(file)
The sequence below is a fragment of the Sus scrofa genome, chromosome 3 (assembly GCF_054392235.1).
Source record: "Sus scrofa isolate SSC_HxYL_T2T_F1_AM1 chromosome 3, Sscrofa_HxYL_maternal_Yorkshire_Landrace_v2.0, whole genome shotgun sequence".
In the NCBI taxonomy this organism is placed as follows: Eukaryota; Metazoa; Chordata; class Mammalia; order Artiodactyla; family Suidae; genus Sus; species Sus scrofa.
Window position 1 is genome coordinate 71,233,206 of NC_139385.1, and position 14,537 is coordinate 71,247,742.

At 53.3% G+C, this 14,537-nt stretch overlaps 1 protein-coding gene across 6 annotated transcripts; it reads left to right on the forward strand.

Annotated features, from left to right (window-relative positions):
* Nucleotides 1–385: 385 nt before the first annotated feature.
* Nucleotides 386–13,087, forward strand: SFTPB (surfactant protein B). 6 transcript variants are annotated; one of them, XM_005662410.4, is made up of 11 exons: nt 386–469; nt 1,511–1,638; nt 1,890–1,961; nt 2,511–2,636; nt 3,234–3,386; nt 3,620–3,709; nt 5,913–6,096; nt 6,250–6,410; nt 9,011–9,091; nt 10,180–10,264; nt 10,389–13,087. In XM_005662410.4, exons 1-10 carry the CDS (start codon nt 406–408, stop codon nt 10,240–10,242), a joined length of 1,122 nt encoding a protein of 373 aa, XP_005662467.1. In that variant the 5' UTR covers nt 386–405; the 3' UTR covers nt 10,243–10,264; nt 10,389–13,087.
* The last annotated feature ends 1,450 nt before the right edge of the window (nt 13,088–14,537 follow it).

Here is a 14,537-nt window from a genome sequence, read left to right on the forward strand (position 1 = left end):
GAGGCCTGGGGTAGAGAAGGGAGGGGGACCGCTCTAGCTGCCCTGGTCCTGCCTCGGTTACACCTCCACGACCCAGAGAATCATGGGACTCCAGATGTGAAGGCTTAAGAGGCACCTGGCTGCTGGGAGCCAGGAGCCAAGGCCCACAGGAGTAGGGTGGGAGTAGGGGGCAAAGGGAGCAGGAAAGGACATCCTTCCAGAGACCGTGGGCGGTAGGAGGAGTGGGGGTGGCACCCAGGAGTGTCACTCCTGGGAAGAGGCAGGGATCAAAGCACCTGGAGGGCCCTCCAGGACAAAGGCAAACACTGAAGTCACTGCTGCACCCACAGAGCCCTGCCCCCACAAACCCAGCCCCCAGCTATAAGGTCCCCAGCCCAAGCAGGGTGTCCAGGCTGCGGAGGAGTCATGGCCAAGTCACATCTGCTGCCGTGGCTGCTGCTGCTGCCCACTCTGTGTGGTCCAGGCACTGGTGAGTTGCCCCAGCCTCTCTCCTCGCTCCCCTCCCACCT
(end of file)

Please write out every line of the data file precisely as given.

The sequence below is a fragment of the Sus scrofa genome, chromosome 3 (assembly GCF_054392235.1).
Source record: "Sus scrofa isolate SSC_HxYL_T2T_F1_AM1 chromosome 3, Sscrofa_HxYL_maternal_Yorkshire_Landrace_v2.0, whole genome shotgun sequence".
In the NCBI taxonomy this organism is placed as follows: Eukaryota; Metazoa; Chordata; class Mammalia; order Artiodactyla; family Suidae; genus Sus; species Sus scrofa.
Window position 1 is genome coordinate 71,233,206 of NC_139385.1, and position 14,537 is coordinate 71,247,742.

At 53.3% G+C, this 14,537-nt stretch overlaps 1 protein-coding gene across 6 annotated transcripts; it reads left to right on the forward strand.

Annotated features, from left to right (window-relative positions):
* Nucleotides 1–385: 385 nt before the first annotated feature.
* Nucleotides 386–13,087, forward strand: SFTPB (surfactant protein B). 6 transcript variants are annotated; one of them, XM_005662410.4, is made up of 11 exons: nt 386–469; nt 1,511–1,638; nt 1,890–1,961; nt 2,511–2,636; nt 3,234–3,386; nt 3,620–3,709; nt 5,913–6,096; nt 6,250–6,410; nt 9,011–9,091; nt 10,180–10,264; nt 10,389–13,087. In XM_005662410.4, exons 1-10 carry the CDS (start codon nt 406–408, stop codon nt 10,240–10,242), a joined length of 1,122 nt encoding a protein of 373 aa, XP_005662467.1. In that variant the 5' UTR covers nt 386–405; the 3' UTR covers nt 10,243–10,264; nt 10,389–13,087.
* The last annotated feature ends 1,450 nt before the right edge of the window (nt 13,088–14,537 follow it).

Here is a 14,537-nt window from a genome sequence, read left to right on the forward strand (position 1 = left end):
GAGGCCTGGGGTAGAGAAGGGAGGGGGACCGCTCTAGCTGCCCTGGTCCTGCCTCGGTTACACCTCCACGACCCAGAGAATCATGGGACTCCAGATGTGAAGGCTTAAGAGGCACCTGGCTGCTGGGAGCCAGGAGCCAAGGCCCACAGGAGTAGGGTGGGAGTAGGGGGCAAAGGGAGCAGGAAAGGACATCCTTCCAGAGACCGTGGGCGGTAGGAGGAGTGGGGGTGGCACCCAGGAGTGTCACTCCTGGGAAGAGGCAGGGATCAAAGCACCTGGAGGGCCCTCCAGGACAAAGGCAAACACTGAAGTCACTGCTGCACCCACAGAGCCCTGCCCCCACAAACCCAGCCCCCAGCTATAAGGTCCCCAGCCCAAGCAGGGTGTCCAGGCTGCGGAGGAGTCATGGCCAAGTCACATCTGCTGCCGTGGCTGCTGCTGCTGCCCACTCTGTGTGGTCCAGGCACTGGTGAGTTGCCCCAGCCTCTCTCCTCGCTCCCCTCCCACCT